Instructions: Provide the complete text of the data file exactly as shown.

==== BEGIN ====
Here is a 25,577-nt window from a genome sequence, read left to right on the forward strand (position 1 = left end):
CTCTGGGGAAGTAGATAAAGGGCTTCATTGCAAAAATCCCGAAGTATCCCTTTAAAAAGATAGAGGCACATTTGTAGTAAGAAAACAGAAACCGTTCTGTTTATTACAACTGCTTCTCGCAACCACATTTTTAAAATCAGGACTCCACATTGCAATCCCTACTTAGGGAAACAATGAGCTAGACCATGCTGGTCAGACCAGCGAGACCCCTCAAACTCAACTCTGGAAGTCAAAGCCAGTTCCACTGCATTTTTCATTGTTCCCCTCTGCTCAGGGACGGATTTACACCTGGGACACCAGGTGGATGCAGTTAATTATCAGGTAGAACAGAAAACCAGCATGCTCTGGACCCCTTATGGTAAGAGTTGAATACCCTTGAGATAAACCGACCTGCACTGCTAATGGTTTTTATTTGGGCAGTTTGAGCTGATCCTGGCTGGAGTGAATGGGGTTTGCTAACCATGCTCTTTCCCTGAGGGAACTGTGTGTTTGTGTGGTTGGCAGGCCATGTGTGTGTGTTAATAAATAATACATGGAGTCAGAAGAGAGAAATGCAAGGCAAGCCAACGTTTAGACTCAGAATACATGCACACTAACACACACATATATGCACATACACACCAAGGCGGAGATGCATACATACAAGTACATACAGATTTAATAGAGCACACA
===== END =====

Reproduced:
Here is a 25,577-nt window from a genome sequence, read left to right on the forward strand (position 1 = left end):
CTCTGGGGAAGTAGATAAAGGGCTTCATTGCAAAAATCCCGAAGTATCCCTTTAAAAAGATAGAGGCACATTTGTAGTAAGAAAACAGAAACCGTTCTGTTTATTACAACTGCTTCTCGCAACCACATTTTTAAAATCAGGACTCCACATTGCAATCCCTACTTAGGGAAACAATGAGCTAGACCATGCTGGTCAGACCAGCGAGACCCCTCAAACTCAACTCTGGAAGTCAAAGCCAGTTCCACTGCATTTTTCATTGTTCCCCTCTGCTCAGGGACGGATTTACACCTGGGACACCAGGTGGATGCAGTTAATTATCAGGTAGAACAGAAAACCAGCATGCTCTGGACCCCTTATGGTAAGAGTTGAATACCCTTGAGATAAACCGACCTGCACTGCTAATGGTTTTTATTTGGGCAGTTTGAGCTGATCCTGGCTGGAGTGAATGGGGTTTGCTAACCATGCTCTTTCCCTGAGGGAACTGTGTGTTTGTGTGGTTGGCAGGCCATGTGTGTGTGTTAATAAATAATACATGGAGTCAGAAGAGAGAAATGCAAGGCAAGCCAACGTTTAGACTCAGAATACATGCACACTAACACACACATATATGCACATACACACCAAGGCGGAGATGCATACATACAAGTACATACAGATTTAATAGAGCACACA